This Arab is Queer
An Anthology by LGBTQ+ Arab Writers
Edited by Elias Jahshan
About the Book
This ground-breaking anthology features the compelling and courageous memoirs of eighteen queer Arab writers – some internationally bestselling, others using pseudonyms. Here, we find heart-warming connections and moments of celebration alongside essays exploring the challenges of being LGBTQ+ and Arab.
From a military base in the Gulf to loving whispers caught between the bedsheets; and from touring overseas as a drag queen to a concert in Cairo where the rainbow flag was raised to a crowd of thousands, this collection celebrates the true colours of a vibrant Arab queer experience.
Khalid Abdel-Hadi, Amna Ali, Madian Aljazeera, Mona Eltahawy, Raja Farah, Saleem Haddad, Zeyn Joukhadar, Amrou Al-Kadhi, Dima Mikhayel Matta, Hasan Namir, Danny Ramadan, Tania Safi, Omar Sakr, Anbara Salam, Hamed Sino and Ahmed Umar.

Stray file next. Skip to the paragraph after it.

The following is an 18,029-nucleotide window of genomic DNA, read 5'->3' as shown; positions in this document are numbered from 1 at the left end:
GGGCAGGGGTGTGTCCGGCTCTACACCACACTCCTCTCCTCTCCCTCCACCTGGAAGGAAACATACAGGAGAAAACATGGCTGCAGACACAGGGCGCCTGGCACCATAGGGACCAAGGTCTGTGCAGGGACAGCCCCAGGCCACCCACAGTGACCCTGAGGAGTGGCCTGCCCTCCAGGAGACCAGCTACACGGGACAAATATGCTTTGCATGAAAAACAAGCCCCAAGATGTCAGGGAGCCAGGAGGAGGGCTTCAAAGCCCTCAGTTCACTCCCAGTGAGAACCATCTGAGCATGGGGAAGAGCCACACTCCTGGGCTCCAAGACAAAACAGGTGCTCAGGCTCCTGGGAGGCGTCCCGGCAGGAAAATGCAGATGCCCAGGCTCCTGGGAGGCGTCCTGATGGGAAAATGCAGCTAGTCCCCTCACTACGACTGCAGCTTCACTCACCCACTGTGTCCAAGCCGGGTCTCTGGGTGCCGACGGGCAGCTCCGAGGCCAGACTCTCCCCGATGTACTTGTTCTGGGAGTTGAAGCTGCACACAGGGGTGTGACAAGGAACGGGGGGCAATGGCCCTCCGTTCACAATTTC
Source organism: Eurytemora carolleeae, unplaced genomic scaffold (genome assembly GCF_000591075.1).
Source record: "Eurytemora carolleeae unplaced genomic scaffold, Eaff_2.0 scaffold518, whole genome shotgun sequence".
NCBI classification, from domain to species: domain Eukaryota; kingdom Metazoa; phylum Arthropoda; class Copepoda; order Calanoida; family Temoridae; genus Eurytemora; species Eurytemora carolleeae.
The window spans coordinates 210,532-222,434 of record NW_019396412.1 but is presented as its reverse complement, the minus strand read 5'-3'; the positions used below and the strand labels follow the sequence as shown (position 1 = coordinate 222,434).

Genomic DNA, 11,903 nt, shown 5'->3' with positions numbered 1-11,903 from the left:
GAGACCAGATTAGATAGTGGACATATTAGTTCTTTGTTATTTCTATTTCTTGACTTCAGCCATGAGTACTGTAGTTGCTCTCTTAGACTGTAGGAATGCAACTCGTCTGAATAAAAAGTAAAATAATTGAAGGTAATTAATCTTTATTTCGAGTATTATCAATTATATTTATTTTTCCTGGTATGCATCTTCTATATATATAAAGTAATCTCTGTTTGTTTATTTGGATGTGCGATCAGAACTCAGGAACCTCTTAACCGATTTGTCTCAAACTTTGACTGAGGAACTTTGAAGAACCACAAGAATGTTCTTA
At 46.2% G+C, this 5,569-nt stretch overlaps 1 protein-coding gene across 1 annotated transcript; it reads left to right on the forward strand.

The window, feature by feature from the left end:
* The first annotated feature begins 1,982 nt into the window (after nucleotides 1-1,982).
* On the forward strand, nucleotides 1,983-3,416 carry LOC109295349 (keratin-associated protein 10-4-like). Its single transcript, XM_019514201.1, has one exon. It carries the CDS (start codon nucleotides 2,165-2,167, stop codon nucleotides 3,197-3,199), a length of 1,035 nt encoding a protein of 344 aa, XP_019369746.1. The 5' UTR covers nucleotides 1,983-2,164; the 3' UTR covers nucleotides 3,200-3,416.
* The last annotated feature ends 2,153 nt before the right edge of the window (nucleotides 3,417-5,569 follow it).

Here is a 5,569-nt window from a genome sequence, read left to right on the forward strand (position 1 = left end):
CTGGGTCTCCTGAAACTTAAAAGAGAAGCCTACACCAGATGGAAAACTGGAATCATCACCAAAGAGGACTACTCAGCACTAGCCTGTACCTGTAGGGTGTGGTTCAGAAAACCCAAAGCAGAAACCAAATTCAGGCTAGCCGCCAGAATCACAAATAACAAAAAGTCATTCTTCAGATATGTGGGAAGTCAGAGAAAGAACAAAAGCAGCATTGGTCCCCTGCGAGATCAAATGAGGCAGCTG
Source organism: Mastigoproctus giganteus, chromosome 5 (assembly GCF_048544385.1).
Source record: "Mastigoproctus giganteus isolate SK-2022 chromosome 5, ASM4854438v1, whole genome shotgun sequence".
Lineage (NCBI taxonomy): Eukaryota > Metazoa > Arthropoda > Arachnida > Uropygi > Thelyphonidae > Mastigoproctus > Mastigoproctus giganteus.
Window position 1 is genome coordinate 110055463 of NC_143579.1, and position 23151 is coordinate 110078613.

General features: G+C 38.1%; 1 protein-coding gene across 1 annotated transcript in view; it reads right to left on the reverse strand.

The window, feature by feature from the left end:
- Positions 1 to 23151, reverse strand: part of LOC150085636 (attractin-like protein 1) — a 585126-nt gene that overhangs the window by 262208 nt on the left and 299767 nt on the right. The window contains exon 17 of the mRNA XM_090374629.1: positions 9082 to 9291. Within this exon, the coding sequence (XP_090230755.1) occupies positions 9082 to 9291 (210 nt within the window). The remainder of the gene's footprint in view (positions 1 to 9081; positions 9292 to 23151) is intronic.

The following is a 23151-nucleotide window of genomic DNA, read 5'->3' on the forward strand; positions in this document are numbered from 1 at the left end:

About the Contributors
Elias Jahshan (he/him) is a Palestinian/Lebanese-Australian journalist, writer and editor. He is a former editor of Star Observer, Australia’s longest-running LGBTQ+ media outlet. His short memoir Coming Out Palestinian was anthologised in Arab Australian Other (Picador, 2019), and he has written freelance for outlets including The Guardian, SBS Voices and Jordan-based LGBTQ e-zine My.Kali. Born and raised in western Sydney, he now lives in London and is the social media editor at The New Arab.
‘A wonderful collection of stories, of people unshackled, of tongues untied. This surprising book allows the deliberately silenced and the preferably unheard to speak. Profoundly moving and uplifting. Yes, This Arab is Queer.’ Rabih Alameddine
‘Visionary. A powerful and moving portrait of life as a queer Arab.’ Sabrina Mahfouz
‘A vital addition to what it means to be Arab. This collection showcases the magnificent diversity and richness of Arab identity.’ Layla AlAmmar
‘A heartfelt, moving collection, unflinching in its vulnerability, courageous and empowering in its honesty. These writers hold our gaze, demanding to be seen, on their own terms.’ Yassmin Abdel-Magied